But the A-10 is different: their only real use in this conflict would be to destroy attacking tanks, armor and artillery. In combination with shielding air defense systems, and air cover from more advance fighters like the F-16s Europe will, hopefully, start providing in June, they could perform exactly the role they were designed for - defend against and destroy enemy armor - and give the Ukrainians a fighting chance to save their own country - quite possibly avoiding the need for a greater, more dangerous escalation if the West comes to face a stark choice between allowing Ukraine to fall under even more brutal, ruthless and massive attacks, and direct military involvement.

As well as being engineered and proven to be able to take hits and keep flying, protecting the pilot and critical controls with titanium shielding, redundant systems, fire resistant fuel tanks, and even battle-tested manual controls for an emergency, the A-10 was also designed to be easy to fly, maintain and repair: an engine can be replaced in half an hour, for example (Smith, p. 144). And it's said to be as easy to fly as a Cessna - so easy that there's no training version - a pilot with some experience will be able fly the A-10 alone, even on their first training flight (Smith p. 211).

The latest version has many of the advanced systems and defenses of more modern fighters, but mostly the A-10 is tough, designed to survive in the deadly environment of close air support where the only way to protect friendly forces and attack the enemy is to get right down to the battlefield -something both Ukrainian and Russian pilots have been loathe to do, with their modern battlefield filled with drones and deadly smart weapons. "You really think they're going to allow a $200 million airplane to get down in the weeds where it's extremely vulnerable?" as Colonel William Smith, an A-10 pilot, remarked about using the new F-35 for close air support. (Peter C. Smith, p. 358).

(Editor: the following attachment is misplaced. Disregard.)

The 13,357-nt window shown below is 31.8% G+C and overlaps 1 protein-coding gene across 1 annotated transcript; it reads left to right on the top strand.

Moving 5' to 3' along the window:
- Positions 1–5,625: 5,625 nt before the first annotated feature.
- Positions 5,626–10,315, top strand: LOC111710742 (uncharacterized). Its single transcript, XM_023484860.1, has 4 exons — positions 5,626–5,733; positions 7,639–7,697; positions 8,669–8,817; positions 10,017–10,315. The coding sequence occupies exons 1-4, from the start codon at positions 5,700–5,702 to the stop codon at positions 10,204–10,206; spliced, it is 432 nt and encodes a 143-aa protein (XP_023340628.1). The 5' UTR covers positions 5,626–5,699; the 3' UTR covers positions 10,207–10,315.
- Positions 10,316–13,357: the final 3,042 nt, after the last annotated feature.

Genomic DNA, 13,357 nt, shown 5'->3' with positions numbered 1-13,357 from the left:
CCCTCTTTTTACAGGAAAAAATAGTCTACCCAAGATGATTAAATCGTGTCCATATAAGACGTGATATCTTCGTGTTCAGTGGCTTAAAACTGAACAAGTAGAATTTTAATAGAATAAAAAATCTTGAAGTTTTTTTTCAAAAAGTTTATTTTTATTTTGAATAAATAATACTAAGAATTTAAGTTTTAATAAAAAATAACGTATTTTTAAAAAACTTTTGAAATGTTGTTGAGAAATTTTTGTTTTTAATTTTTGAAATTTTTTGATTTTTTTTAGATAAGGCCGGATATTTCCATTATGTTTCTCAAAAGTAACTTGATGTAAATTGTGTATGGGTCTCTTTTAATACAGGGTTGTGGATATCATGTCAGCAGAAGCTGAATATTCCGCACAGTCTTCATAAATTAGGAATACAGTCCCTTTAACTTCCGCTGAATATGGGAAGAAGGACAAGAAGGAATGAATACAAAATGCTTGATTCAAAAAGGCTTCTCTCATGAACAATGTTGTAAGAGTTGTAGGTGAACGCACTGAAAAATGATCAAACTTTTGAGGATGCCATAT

As it has proved itself to skeptics in the past, the A-10 may well be an even greater help to Ukraine than much more modern, fast, and unfortunately - when they descend to the battlefield where they're really needed -vulnerable warplanes.

Mothballed A-10s could be used to help Ukraine

There are reported to a hundred-plus A-10s just baking in the Arizona sun (Smith p. 314) - why not put those legendary, tough flying tank killers to good use helping Ukraine to control the battlefield, protect its soldiers - and pilots - and defend and eventually liberate their country.

Ironically, though the US Air Force has been trying to get rid of the A-10 for decades, and has paradoxically resisted selling or supplying them to allies, or even the army, the very threat of a larger land war in Europe may make them even more reluctant to share, and "The few [A-10s] that remain," author Peter Smith wrote when contacted by email, "will probably be held back until Putin goes into Estonia or Latvia, both NATO members." Once again, the A-10, despite all its critics, has proven itself to be needed - this time perhaps too needed to share.

Combined with F-16s, more air defense and robust supplies, A-10s could help make the difference for Ukraine - try the VR demo!

But rather than just prepare for World War III, let's do Cold War 2.0 - we know how to win that one. The A-10 alone is not enough, but combined with fighter jets, much better and more air defense, more supplies and the efforts already underway, it can be part of a smart, steady and effective strategy - as it was during the Cold War - to provide the absolute maximum defensive and deterrent capability to allies like Ukraine before the conflict escalates to levels that threaten us all.